Posted By Mark Haas CMC FIMC, Wednesday, April 27, 2011
Updated: Wednesday, April 27, 2011
We are often brought into a client's organization to address a "crisis" that may or may not be hiding a set of other problems. To limit being tagged with being "unable to fix" a problem we didn't see was tied to the one we promised to solve, how can a consultant know - before being let in to conduct a diagnosis - whether the problem set is more serious than presented by the client?

Interesting question and one of which consultant should take note. Most of the time, clients specify their needs, the consultant lays out an approach, and the terms of an engagement are agreed to and activity started. Missing from this process is the due diligence to determine the scope of the problem, whether it hides other problems and whether the entire system is really under control or not. Presuming that general organizational health is unknowable without a (fee paid) diagnostic task is wrong.

Peter Drucker said that you can tell how well an organization is managed by simply looking at its daily flow of operations. A well-managed organization flows quietly, smoothly and predictably. An organization out of control is characterized by recurring crises, stop and start flows, and inconclusive decisions. A sharp eye on a walk though of the office or factory with your prospective client should tell you a lot about the symptoms of effective systems and processes. Most of us are not even looking for these symptoms on our walk through - or don't even ask for a full tour before we start to negotiate what wonderful things we can do.

Tip: Put on your detective hat before you go for that first or second visit. Make sure you get the full tour so you have all the information you need to make a cogent evaluation and recommendation of your engagement process and expected outcomes. Finally, start building a "pre-negotiation investigation" process based on a comprehensive model of organizations (e.g., the Baldrige Criteria for Performance Excellence is a good place to start).

© 2011 Institute of Management Consultants USA

Tags:  assessment  consulting process  customer understanding  meeting preparation  performance improvement  prospect 

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#524: A Consulting Practice Benefits From a Website

Posted By Mark Haas CMC FIMC, Thursday, March 17, 2011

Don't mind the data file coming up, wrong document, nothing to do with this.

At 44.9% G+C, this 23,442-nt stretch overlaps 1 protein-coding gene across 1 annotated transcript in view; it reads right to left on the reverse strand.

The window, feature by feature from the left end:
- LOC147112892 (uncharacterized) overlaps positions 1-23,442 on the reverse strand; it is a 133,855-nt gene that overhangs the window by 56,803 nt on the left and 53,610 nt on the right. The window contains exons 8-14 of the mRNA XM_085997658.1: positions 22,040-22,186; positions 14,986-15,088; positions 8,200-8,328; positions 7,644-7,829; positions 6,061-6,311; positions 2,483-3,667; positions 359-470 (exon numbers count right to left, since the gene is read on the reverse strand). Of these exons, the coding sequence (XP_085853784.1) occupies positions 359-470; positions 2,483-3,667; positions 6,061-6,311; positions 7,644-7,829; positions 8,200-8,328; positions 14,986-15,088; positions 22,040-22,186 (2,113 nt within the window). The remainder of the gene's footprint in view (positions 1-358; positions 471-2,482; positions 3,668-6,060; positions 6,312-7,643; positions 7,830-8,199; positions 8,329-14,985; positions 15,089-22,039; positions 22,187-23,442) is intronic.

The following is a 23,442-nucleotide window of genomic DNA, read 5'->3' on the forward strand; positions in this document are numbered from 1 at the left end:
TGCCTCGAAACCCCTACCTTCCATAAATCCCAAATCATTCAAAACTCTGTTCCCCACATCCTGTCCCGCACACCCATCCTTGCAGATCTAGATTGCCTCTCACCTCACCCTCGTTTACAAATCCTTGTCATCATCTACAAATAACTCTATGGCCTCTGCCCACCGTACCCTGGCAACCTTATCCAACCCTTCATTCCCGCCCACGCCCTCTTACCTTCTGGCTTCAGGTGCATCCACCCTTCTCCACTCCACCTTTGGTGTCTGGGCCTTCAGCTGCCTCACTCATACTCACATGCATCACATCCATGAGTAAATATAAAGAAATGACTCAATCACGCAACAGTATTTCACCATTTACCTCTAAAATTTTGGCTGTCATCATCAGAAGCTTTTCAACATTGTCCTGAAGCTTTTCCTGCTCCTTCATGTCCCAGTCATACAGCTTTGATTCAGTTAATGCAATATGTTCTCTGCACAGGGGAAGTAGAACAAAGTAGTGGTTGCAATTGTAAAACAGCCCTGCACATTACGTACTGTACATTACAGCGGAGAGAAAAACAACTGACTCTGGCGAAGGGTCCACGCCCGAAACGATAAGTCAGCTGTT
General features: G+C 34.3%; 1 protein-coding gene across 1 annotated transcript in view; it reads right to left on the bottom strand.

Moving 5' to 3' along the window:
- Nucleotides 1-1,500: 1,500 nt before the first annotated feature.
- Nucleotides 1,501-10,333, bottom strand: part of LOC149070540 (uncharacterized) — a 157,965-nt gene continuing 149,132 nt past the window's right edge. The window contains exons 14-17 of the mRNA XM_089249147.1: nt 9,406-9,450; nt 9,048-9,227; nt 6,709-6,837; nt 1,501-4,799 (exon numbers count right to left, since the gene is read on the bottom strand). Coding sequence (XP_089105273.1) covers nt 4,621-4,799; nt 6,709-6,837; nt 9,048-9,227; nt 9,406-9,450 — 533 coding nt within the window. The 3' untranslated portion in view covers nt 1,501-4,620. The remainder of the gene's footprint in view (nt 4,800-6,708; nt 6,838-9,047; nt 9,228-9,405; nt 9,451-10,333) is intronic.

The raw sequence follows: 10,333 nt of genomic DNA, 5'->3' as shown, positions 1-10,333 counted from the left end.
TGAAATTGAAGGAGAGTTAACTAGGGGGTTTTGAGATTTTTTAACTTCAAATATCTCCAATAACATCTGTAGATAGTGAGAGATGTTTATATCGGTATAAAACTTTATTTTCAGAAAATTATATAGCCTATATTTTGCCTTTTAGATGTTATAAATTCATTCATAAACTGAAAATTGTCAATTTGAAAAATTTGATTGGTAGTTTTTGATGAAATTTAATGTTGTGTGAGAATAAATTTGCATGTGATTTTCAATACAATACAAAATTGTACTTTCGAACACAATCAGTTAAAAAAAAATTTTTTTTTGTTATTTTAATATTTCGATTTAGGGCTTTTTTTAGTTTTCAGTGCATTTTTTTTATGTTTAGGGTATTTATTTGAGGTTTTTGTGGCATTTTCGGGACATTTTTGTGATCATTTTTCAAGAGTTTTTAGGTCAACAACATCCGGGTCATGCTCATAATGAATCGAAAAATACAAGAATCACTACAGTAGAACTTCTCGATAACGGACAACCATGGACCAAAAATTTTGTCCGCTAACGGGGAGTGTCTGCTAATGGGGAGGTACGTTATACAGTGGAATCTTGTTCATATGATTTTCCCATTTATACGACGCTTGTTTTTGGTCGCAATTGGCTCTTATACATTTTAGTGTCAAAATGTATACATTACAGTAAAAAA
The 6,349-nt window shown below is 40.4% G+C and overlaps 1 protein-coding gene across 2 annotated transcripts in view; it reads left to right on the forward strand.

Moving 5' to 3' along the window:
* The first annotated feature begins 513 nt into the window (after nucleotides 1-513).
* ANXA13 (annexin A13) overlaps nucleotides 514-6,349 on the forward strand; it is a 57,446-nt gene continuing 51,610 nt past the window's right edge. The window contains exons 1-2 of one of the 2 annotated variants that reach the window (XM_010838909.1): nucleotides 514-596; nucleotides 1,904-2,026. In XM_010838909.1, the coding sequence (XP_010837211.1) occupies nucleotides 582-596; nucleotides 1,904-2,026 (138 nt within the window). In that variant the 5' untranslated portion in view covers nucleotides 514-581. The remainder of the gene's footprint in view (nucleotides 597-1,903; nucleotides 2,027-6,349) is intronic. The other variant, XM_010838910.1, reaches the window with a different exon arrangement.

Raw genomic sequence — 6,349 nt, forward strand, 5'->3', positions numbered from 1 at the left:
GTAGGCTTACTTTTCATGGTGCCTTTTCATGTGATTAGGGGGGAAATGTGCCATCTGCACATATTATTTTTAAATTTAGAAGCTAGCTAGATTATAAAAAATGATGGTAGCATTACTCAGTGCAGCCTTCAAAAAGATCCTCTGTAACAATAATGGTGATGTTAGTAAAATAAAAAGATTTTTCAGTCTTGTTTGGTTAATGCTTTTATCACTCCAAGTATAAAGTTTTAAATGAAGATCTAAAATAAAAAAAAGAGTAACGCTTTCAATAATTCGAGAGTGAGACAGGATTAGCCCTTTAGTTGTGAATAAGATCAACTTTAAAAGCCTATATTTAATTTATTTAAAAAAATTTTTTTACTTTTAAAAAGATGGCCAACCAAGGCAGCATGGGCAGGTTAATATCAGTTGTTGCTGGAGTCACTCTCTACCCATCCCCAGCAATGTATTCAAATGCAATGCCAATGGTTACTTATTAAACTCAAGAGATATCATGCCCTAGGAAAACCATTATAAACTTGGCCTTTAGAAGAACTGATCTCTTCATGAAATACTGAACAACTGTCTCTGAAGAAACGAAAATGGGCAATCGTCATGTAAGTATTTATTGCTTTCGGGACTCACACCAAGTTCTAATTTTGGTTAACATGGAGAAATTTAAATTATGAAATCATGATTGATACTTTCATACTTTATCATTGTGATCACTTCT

Updated: Thursday, March 17, 2011
I have all the executive coaching and consulting business I need and never had a website. Do I need one now?

Website aficionados might start a response to your inquiry with, "In today's competitive e-world, having a website is almost a requirement for doing business. Having a presence on the web can provide you with a lot of benefits in marketing your business, etc." However, there is a more nuanced reason to have a website than just your electronic billboard. Consider a few outcomes of having a website:
  • It increases your visibility beyond your current market. You might enjoy new types of clients and consulting environments by making it possible for them to find you.
  • It levels the "firm size" questions by removing the assumption that you are small-time by not having a website.
  • It provides a consistent message about the nature and scope of your services, removing the inquiries of those for whom your services are inappropriate.
  • It is a mechanism to create an interaction with your clients and community(ies). Your website is more than just about selling your services - it is an effective way to engage your communities and enhance your perspective, or even your capabilities.
  • It can be an efficient way for clients to contract for your services (if your services can be ordered a la carte).
  • It provides an around the clock way for your clients and prospects to see what you are doing and weigh in with their own suggestions for possible work or new services they'd like to see. It can keep you top of mind if done right.
Tip: Given the widespread popularity of using online searches to learn about businesses, having some type of web presence is almost a necessity for today's consultant. Although establishing a website for your business is a relatively easy and not cost prohibitive, care must be taken to properly represent your business in an interesting, informative and professional manner. Having a site that is poorly organized, unclear, error-filled or difficult to navigate might actually negatively impact your ability to obtain and effectively serve your clients.

© 2011 Institute of Management Consultants USA

Tags:  brand  communication  market research  marketing  prospect  publicity  sales 

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#503: Position Your Consulting Practice

Posted By Mark Haas CMC FIMC, Wednesday, February 16, 2011
Updated: Wednesday, February 16, 2011
Too often consultants try to be all things to all people and, as a result, lose credibility. But what happens if you do a lot of different kinds of consulting work spanning more than one specialty area?

Although picking one lane in which to drive is a logical strategy, it is not for everyone. Focus on each intended audience and concentrate on their specific needs and requirements. Savvy consultants have separate, customized biographical information that they utilize for each of the different audiences they serve. For example, they might have one bio for speaking engagements, another for mailing to specific category prospects, etc. Complementing your positioning approach, also consider how your processes might be different for each of these clients/markets.

Tip: You can't be all things to all people, but you can be different things to different people. Where possible, customize your client communications to focus on their particular needs. "Position" yourself appropriately for each audience! But remember, it might be OK to drive in a few different lanes, but stay on your side of the road!

© 2011 Institute of Management Consultants USA

Tags:  brand management  marketing  prospect  your consulting practice